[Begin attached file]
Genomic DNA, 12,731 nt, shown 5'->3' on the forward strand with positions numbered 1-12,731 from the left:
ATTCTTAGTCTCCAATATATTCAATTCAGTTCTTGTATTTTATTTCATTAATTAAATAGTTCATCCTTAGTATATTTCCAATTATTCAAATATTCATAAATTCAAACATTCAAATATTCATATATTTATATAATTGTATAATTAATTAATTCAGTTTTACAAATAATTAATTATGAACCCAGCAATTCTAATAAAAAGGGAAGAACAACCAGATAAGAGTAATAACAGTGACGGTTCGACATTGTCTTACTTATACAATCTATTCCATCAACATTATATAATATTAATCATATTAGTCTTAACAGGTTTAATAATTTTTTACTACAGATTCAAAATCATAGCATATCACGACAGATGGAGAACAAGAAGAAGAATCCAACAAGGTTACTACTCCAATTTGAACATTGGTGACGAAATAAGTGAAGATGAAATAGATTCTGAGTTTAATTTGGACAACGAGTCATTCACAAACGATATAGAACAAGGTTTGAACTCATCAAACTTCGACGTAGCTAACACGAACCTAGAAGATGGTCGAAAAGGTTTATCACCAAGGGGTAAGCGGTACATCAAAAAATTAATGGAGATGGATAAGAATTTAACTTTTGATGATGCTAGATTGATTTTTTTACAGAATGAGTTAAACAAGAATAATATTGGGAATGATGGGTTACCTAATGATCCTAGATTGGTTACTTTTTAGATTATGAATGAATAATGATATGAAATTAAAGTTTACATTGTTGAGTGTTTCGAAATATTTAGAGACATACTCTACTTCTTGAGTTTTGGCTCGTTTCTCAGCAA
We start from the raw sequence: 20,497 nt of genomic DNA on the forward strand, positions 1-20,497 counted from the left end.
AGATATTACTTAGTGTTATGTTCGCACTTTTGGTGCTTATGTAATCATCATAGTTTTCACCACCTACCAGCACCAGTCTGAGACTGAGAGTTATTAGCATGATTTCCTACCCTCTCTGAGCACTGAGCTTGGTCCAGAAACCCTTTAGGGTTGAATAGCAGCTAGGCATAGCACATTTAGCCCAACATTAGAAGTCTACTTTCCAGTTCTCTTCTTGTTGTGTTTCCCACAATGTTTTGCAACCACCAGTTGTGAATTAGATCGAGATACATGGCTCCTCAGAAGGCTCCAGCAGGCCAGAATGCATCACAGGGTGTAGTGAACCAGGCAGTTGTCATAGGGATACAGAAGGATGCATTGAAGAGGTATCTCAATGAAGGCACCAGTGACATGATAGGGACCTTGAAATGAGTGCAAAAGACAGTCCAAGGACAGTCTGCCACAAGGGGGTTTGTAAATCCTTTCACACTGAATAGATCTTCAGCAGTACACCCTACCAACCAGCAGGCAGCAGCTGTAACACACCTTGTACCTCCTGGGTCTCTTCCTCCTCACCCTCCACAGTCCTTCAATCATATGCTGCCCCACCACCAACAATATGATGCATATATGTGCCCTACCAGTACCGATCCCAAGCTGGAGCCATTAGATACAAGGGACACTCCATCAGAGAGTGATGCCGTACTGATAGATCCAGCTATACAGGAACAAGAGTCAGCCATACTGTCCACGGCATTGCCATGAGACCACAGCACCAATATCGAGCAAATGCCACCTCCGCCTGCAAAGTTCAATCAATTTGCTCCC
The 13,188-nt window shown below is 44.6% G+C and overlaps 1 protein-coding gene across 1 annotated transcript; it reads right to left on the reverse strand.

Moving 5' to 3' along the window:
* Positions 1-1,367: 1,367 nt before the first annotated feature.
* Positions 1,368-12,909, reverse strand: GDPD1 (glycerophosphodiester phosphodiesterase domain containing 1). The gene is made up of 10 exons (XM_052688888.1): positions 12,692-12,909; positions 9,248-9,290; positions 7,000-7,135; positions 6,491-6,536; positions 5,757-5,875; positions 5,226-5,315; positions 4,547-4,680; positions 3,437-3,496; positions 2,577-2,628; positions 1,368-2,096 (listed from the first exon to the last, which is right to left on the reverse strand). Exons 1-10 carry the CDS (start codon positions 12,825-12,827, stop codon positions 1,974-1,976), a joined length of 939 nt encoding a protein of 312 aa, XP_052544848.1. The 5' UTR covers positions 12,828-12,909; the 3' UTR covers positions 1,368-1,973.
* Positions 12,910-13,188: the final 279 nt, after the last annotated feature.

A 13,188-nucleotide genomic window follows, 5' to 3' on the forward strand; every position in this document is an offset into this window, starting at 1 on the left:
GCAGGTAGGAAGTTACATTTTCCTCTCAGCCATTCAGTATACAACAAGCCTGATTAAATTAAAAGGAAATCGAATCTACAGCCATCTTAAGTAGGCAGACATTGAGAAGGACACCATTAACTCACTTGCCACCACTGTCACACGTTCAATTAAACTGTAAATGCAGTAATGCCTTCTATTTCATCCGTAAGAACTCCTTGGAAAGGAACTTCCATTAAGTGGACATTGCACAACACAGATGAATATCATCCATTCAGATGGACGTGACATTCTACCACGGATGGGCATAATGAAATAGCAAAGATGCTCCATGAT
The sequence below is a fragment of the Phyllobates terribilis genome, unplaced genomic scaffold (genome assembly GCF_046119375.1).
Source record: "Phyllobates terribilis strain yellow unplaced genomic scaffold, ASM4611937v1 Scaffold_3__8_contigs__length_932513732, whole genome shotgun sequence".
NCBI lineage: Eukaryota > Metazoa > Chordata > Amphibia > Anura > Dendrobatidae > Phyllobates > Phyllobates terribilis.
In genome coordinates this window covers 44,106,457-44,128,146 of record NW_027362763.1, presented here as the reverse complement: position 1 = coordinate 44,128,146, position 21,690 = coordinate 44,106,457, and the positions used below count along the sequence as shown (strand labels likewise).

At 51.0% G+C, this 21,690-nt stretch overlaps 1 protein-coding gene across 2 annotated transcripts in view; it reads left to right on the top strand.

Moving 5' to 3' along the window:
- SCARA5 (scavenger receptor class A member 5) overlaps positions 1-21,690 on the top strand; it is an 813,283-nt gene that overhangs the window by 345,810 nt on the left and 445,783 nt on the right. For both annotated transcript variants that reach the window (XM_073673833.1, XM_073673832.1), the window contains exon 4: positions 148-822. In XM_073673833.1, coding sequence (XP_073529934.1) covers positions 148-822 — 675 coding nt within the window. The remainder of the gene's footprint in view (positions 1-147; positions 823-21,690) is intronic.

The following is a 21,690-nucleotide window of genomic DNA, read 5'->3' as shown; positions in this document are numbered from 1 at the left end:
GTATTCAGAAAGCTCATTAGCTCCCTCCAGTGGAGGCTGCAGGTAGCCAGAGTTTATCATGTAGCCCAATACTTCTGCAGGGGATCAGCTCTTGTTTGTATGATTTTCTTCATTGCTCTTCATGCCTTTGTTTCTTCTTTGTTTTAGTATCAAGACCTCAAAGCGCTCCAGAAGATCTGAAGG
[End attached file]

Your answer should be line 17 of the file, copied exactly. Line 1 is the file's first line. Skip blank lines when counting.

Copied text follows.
Moving 5' to 3' along the window: